By which I mean that, unless you are a kernel developer or some other individual with esoteric purposes, having Linux up and running is not the point of your servers. Your servers are there to DO something, whether that’s to serve web pages, answer database requests, or provide the best hosted monitoring service.
So…what do you monitor? Read more »
Tags: linux monitoring
It’s a quick (about 10 minutes) look at why it’s particularly important to have a unified monitoring system that covers virtualization infrastructure, the guest OS’s and the applications on the guest OSs, and the storage, all in one monitoring system – otherwise you can end up with people without sufficient information chasing all sorts of problems that would be immediately identifiable with a unified system.
Check it out, and if you have any questions, feel free to email us at info@ logicmonitor.com
There were quite a few questions at the end of the webinar, but I didn’t include them in the recording, else we would have had to post it somewhere else other than the Worlds Shortest Webinars.
If you’re reading this, you know you should be monitoring your Apache web servers. (You want to know if they are approaching limits of configured server workers; you want to know how many requests you are serving; you want to ensure availability, etc). Fortunately, enabling Apache monitoring is quite simple.
Make sure you are loading the mod_status module.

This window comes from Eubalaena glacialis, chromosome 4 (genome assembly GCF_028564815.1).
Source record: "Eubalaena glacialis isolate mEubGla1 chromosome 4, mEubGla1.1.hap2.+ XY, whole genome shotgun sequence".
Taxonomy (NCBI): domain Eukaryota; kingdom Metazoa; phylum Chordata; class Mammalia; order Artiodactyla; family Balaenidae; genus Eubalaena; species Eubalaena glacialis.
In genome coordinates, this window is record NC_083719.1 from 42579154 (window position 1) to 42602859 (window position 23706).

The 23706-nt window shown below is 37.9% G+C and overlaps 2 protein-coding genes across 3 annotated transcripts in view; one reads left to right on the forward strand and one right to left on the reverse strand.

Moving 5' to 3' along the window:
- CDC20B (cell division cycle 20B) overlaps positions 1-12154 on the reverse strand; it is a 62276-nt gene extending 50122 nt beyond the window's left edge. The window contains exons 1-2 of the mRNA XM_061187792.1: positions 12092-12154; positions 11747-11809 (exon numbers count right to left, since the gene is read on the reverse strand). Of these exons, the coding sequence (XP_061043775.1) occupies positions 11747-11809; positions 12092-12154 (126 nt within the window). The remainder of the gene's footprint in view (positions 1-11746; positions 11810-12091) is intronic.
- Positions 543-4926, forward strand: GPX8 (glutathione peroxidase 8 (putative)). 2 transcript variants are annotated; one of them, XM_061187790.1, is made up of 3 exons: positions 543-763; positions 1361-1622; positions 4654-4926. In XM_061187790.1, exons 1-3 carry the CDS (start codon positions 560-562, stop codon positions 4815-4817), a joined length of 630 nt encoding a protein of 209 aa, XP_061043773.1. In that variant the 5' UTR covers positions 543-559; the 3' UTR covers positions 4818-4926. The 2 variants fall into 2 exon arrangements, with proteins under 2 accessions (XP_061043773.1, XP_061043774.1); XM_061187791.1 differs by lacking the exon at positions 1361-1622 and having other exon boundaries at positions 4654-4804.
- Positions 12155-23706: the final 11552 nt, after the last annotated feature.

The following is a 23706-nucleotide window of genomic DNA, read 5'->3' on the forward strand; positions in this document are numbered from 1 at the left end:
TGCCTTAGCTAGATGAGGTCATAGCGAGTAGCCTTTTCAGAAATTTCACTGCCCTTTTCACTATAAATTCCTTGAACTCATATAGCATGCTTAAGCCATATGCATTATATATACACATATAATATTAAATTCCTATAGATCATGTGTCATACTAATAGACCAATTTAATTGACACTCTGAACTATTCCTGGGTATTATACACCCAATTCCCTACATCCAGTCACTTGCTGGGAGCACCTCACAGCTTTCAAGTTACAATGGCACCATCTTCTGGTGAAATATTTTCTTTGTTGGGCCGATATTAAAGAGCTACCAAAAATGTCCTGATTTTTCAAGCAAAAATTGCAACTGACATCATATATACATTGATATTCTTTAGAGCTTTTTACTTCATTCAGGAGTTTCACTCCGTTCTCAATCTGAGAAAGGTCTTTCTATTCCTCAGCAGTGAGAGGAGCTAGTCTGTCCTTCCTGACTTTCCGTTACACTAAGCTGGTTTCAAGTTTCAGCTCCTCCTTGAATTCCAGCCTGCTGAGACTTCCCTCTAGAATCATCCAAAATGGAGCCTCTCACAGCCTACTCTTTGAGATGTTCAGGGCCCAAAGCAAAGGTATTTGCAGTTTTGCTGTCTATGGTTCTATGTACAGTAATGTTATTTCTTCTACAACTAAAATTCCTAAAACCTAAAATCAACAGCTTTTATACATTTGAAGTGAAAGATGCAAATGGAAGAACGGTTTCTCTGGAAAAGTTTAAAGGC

If you are using a version of Apache that was installed by your OS’s package manager, there are OS specific ways to enable modules.
For Redhat/Centos: Just uncomment the line:
LoadModule status_module modules/mod_status.so
For Suse derivatives:
add “status” to the list of modules on the line starting with APACHE_MODULES= in /etc/sysconfig/apache2
Configure the Mod_status module
You want the following to be loaded in your apache configuration files.
ExtendedStatus On <Location /server-status> SetHandler server-status Order deny,allow Deny from all #Add LogicMonitor agent addresses here Allow from localhost 192.168.10.10 </Location>
Where you set that configuration also changes depending on your Linux distribution.
/etc/apache2/mods-available/status.conf on Ubuntu/Debian
/etc/httpd/conf/httpd.conf on Redhat/CentOs
/etc/apache2/mod_status.conf on OpenSuse/SLES
Finally, restart apache using your OS startup script ( /etc/init.d/httpd restart or /etc/init.d/apache2 restart). Note that using the OS startup script is often necessary to allow the OS specific script files to assemble the final apache config. Sending apache signals, or using apache2ctl, does not do this.
3. Watch the monitoring happen.
If you are using LogicMonitor’s Apache monitoring, then you’re done. LogicMonitor will automatically detect the Apache web server, and apply appropriate monitoring and alerting, as well as alerting and graphing on the rest of the system, so you can correlate CPU, interface and disk load to Apache load.
One thing you may want to customize is your dashboards – add a widget that collects all Apache requests/second, from all hosts, or all production hosts, and aggregates them into a single graph. Using LogicMonitor’s flexible graphs, the graph will automatically include new servers as you add them.
Want to make your Apache monitoring simple? Check out LogicMonitor for monitoring that automates your monitoring setup. Free Trial
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